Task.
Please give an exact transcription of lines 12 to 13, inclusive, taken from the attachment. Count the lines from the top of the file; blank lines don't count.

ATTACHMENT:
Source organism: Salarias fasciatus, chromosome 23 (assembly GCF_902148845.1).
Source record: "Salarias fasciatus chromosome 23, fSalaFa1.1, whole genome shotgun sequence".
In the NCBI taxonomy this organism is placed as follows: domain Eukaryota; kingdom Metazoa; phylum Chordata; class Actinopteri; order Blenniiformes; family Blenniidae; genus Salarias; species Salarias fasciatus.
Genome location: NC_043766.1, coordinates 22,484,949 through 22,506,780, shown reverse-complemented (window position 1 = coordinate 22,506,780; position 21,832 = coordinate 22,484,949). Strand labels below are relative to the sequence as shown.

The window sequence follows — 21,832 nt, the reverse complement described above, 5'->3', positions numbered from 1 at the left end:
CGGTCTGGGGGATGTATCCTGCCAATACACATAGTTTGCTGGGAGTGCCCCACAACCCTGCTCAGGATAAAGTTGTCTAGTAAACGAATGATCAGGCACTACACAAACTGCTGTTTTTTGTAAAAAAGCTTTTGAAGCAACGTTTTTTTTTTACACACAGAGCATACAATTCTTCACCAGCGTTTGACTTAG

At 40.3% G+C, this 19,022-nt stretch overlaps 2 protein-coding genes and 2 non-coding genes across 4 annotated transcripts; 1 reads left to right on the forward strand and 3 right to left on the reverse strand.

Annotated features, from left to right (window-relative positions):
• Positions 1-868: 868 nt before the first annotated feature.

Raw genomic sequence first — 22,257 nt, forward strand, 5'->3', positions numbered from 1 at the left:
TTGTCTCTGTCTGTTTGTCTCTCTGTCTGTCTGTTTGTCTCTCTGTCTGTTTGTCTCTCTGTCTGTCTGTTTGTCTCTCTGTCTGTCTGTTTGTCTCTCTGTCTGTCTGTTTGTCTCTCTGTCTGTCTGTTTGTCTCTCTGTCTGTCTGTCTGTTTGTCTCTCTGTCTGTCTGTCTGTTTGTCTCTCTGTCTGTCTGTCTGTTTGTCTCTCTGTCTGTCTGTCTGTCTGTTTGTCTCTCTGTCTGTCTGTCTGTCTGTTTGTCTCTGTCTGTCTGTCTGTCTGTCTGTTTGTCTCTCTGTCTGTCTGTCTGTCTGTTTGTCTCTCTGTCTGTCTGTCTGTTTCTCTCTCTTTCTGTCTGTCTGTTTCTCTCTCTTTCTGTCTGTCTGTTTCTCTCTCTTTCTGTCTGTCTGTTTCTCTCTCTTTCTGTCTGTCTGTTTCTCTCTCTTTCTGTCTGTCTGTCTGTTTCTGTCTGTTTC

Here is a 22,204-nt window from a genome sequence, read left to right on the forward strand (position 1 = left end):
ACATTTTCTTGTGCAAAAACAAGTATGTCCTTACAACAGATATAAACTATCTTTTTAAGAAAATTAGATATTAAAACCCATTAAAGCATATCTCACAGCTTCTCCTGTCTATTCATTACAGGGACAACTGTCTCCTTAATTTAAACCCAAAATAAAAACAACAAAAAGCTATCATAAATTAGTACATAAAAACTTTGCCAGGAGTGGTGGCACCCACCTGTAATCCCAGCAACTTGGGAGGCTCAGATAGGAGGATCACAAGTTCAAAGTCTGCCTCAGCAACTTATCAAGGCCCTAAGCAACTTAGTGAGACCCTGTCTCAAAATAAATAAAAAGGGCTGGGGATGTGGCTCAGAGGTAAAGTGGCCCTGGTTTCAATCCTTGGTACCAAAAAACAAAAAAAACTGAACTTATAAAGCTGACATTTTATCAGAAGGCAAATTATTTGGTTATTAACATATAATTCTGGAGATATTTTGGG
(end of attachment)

Here is a 22,204-nt window from a genome sequence, read left to right on the forward strand (position 1 = left end):
ACATTTTCTTGTGCAAAAACAAGTATGTCCTTACAACAGATATAAACTATCTTTTTAAGAAAATTAGATATTAAAACCCATTAAAGCATATCTCACAGCTTCTCCTGTCTATTCATTACAGGGACAACTGTCTCCTTAATTTAAACCCAAAATAAAAACAACAAAAAGCTATCATAAATTAGTACATAAAAACTTTGCCAGGAGTGGTGGCACCCACCTGTAATCCCAGCAACTTGGGAGGCTCAGATAGGAGGATCACAAGTTCAAAGTCTGCCTCAGCAACTTATCAAGGCCCTAAGCAACTTAGTGAGACCCTGTCTCAAAATAAATAAAAAGGGCTGGGGATGTGGCTCAGAGGTAAAGTGGCCCTGGTTTCAATCCTTGGTACCAAAAAACAAAAAAAACTGAACTTATAAAGCTGACATTTTATCAGAAGGCAAATTATTTGGTTATTAACATATAATTCTGGAGATATTTTGGG